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This article is written by Ansruta Debnath, a student of National Law University Odisha. This article explores the intricacies of a ‘continuing offence’ and studies that in light of the various offences.

Introduction

Continuing offence involves an offence committed over a prolonged period. Although it is not clearly defined in the Code of Criminal Procedure, 1973, its scope has been made clear by various judgments. This article explores the concept of  ‘continuing offence’ which is followed by enumerations of some kinds of offences and cases that can come under the category of ‘continuing offence’. 

Continuing offence : an overview

Continuing offence is a type of offence that continues again and again over a period of time. To prove its charge, one needs to prove that the offence started from the time of commission and continued till the person gets their liberty restored. An example of a continuing offence is kidnapping where the person’s liberty gets violated the moment they are kidnapped and the moment the offence is over is when the person is rescued. 

However, it is important to make a distinction between continuing and repetitive offences. The same was made in the case of Adjudicating Officer Securities and Exchange Board of India vs Bhavesh Pabari (2019) In case of a continuing offence, the liability continues until the rule or its requirement is obeyed or complied with. On the other hand, recurring or successive wrongs are those which occur periodically with each wrong giving rise to a distinct and separate cause of action.

Legal provisions

Continuing offence finds mention in Section 472 of Code of Criminal Procedure, 1973 (hereinafter referred to as CrPC) which says that in case of a continuing offence, a fresh period of limitation begins to run at every moment of time during which the offence continues. 

Period of limitation is the period within which the charges for an offence must be initiated after the commission of an offence. This was incorporated within the Code of Criminal Procedure, 1973  to ensure that the credibility of witnesses remains and to prevent unnecessary harassment of the accused (given the presumption of innocence). Chapter XXXVI of CrPC talks about the period of limitation. Under Section 468 of the CrPC, the limitation period of offences with a punishment of fine is six months, with that of term not more than one year is one year as well, and when punishment prescribed is more than one year but less than three years of imprisonment, the limitation period is three years. There is no limitation for taking cognisance of other, more serious offences.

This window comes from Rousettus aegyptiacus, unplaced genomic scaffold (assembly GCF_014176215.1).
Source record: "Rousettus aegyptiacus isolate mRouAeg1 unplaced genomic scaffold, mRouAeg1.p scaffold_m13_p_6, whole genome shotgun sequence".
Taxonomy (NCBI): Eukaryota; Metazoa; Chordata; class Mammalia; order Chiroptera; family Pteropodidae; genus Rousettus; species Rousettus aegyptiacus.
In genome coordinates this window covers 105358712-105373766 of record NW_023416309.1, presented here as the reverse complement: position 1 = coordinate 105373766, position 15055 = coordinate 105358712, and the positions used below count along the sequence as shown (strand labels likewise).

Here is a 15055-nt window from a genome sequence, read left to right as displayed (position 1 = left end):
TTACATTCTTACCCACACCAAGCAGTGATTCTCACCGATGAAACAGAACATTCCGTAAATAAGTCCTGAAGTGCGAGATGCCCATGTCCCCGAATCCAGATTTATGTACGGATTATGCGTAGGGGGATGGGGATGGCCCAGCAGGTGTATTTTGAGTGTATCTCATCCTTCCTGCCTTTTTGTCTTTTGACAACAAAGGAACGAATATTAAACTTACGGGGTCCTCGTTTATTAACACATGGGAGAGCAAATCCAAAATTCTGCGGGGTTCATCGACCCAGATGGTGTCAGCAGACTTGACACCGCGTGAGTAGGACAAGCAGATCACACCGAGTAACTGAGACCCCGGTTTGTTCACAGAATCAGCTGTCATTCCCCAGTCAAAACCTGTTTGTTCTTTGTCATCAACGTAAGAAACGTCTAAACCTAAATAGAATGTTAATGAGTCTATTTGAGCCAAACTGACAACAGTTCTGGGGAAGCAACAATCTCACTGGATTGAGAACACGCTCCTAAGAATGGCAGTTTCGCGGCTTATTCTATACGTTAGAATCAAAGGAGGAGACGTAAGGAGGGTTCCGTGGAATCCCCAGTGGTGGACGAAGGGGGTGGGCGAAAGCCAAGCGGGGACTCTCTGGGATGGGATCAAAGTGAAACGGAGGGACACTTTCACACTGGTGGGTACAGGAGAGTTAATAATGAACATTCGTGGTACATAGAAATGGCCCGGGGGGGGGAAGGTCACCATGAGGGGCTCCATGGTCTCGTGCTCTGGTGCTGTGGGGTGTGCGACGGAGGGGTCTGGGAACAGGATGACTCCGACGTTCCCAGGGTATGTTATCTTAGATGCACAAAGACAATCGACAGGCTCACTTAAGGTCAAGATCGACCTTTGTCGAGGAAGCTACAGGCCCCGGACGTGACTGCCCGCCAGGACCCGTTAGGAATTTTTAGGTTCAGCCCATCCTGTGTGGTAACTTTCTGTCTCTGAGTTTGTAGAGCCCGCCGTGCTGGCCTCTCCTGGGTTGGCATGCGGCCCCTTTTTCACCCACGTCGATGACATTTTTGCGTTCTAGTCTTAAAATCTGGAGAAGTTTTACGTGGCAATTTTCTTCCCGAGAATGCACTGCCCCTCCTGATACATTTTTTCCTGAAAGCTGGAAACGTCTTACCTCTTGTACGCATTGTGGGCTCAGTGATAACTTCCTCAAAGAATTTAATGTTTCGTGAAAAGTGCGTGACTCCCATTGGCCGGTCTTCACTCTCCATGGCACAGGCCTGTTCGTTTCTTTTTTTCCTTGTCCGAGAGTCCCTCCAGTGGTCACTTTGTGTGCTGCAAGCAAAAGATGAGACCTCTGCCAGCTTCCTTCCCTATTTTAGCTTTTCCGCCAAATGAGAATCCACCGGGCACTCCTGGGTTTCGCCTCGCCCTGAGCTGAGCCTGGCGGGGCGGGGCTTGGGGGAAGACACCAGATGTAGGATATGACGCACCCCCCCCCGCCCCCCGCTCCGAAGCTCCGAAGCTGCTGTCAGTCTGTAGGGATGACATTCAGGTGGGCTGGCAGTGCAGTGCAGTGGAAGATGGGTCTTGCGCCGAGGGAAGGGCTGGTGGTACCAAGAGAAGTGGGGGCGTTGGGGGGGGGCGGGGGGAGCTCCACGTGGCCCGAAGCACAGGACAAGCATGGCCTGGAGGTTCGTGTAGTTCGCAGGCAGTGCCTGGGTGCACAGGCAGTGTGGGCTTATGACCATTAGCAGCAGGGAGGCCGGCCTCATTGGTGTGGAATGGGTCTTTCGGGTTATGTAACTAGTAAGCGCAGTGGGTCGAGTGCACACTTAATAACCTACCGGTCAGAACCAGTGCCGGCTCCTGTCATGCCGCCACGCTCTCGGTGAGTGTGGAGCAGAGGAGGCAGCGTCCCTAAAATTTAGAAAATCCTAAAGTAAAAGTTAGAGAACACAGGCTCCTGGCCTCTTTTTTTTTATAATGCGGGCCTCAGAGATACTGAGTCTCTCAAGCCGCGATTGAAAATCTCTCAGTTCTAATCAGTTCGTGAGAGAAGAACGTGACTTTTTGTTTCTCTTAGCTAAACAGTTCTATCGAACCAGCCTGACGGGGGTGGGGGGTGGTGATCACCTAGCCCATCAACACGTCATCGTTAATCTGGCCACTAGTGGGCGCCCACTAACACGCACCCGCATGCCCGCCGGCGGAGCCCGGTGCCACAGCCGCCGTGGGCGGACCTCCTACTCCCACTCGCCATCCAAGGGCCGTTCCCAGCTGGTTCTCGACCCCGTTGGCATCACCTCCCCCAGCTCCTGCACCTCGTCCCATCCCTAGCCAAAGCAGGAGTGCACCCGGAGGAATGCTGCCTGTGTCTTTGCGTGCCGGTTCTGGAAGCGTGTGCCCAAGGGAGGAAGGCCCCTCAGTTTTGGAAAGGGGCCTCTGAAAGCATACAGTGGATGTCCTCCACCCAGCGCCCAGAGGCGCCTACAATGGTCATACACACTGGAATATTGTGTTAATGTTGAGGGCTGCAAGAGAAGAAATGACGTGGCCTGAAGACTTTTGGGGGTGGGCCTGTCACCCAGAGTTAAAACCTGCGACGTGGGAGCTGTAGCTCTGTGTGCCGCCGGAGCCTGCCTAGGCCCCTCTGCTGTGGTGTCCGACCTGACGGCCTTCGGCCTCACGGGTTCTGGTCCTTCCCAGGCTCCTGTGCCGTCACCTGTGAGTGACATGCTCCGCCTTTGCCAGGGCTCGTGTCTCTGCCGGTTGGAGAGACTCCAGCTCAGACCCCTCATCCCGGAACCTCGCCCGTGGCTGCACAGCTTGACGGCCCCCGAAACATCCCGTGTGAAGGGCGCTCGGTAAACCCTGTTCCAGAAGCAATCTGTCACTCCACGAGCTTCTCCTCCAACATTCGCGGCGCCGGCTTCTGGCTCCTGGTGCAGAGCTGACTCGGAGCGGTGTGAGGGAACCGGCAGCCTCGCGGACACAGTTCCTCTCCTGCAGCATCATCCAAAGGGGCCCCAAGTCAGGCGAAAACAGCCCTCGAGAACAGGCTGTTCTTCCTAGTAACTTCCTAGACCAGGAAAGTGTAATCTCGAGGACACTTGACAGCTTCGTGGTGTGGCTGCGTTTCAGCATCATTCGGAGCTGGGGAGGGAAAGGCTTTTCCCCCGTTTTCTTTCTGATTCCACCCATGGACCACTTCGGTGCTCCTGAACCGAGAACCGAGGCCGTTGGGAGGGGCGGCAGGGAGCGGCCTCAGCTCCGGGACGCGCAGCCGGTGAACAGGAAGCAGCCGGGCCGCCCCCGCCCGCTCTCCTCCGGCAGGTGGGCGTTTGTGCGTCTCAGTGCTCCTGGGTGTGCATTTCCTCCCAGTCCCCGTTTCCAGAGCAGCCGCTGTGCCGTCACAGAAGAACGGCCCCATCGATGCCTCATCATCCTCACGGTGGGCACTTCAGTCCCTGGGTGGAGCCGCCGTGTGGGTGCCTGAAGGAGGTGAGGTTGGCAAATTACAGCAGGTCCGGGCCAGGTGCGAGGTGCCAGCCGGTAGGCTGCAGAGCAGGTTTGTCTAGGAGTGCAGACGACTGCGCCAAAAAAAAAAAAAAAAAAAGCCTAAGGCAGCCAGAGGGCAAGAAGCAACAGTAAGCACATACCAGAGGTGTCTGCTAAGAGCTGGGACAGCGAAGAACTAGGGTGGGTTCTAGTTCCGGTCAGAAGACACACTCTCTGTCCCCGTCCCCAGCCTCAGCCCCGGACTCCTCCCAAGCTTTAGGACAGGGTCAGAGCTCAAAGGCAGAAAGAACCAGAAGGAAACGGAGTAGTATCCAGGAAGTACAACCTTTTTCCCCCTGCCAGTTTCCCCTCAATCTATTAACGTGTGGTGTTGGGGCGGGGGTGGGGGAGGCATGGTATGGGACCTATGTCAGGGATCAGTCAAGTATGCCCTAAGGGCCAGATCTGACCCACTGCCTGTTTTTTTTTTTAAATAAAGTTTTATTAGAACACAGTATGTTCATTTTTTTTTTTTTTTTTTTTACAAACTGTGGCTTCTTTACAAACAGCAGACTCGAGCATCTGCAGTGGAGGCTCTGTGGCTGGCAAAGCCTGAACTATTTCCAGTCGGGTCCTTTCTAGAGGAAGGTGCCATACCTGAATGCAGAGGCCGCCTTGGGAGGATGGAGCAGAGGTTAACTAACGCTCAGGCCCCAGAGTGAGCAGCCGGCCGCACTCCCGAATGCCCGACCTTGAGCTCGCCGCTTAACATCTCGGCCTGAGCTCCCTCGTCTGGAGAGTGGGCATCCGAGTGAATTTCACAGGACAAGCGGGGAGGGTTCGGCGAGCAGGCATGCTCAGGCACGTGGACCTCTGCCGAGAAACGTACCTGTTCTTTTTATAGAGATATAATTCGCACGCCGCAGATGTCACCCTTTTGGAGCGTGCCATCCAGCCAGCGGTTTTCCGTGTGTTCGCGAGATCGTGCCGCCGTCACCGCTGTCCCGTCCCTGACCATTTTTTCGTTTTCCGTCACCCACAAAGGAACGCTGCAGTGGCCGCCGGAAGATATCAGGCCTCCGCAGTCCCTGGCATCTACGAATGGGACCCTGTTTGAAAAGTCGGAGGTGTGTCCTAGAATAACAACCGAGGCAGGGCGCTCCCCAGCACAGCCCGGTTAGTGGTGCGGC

Thus the entire point of adding Section 472 was to ensure that, in case the offence occurred over days or even months, the time available for the aggrieved party to acquire justice did not get reduced. 

Relevant judgements

  1. In Gokak Patel Volkart Ltd. v. Dundayya Gurushiddaiah Hiremath (1991) the Supreme Court held that whether an offence constitutes a ‘continuing offence’ depends on the language of the statute that creates the offence, the nature of the offence and the purpose intended to be achieved by making a particular act an offence by law. Moreover, it was also held that the last act of the offence controls the period of the commencement of the limitation period
  2. In Udai Shankar Awasthi v. State of U.P. (2013), the Supreme Court observed that ‘continuing offence’ is not described in the CrPC because it cannot be given a fixed connotation. The court held that for a continuing offence to take place, the ingredients of the offence must continue even after the period of consummation. However, the Court held that continuing offence does not occur when damages from the injury continue.  
  3. In Mukesh and Ors. vs. State for NCT of Delhi and Ors. (2017) the Supreme Court observed that conspiracy is a continuing offence and it continues to subsist till it is executed or rescinded or frustrated by the choice of necessity.
  4. In another case of V.K. Jain vs. Union of India (2016), the Court held that a continuing offence is one, which is susceptible of continuance and is distinguishable from one which is committed at once. It is one of those offences which arise out of a failure to obey or comply with a rule or its requirement and which involves a penalty, the liability for which continues until the rule or its requirement is obeyed or complied with. On every occasion that such disobedience or non-compliance occurs and recurs, there is an offence committed. 

The case here was in relation to the Industrial Disputes Act, 1947 and it had been challenged that cognizance of offence could not be done as it was barred by limitation. But the court held that the offence so committed was ‘continuing’ in nature.

  1. In the case of State Of Bihar vs Deokaran Nenshi (1973), the Court held that a continuing offence was one that was susceptible to continuance, as compared to one that got finished, once and for all. The case was related to Section 66 of the Mines Act, 1952 but the Court held that Section 66 was not a continuing offence. 
  2. Bhagirath Kanoria & Ors. Etc vs State Of M.P. & Ors. (1984) was a case related to the Employees Provident Funds and Miscellaneous Provisions Act, 1952. It was another important case where the Supreme Court commented on continuing offences. It said that The concept of  ‘continuing offence’ did not wipe out the original guilt but kept it alive day by day.
  3. Finally, in Union of India & Anr. v. Tarsem Singh (2008), continuing offence or default in service law was explained as a single wrongful act that causes a continuing injury.

Some applications of continuing offences

Cases of domestic violence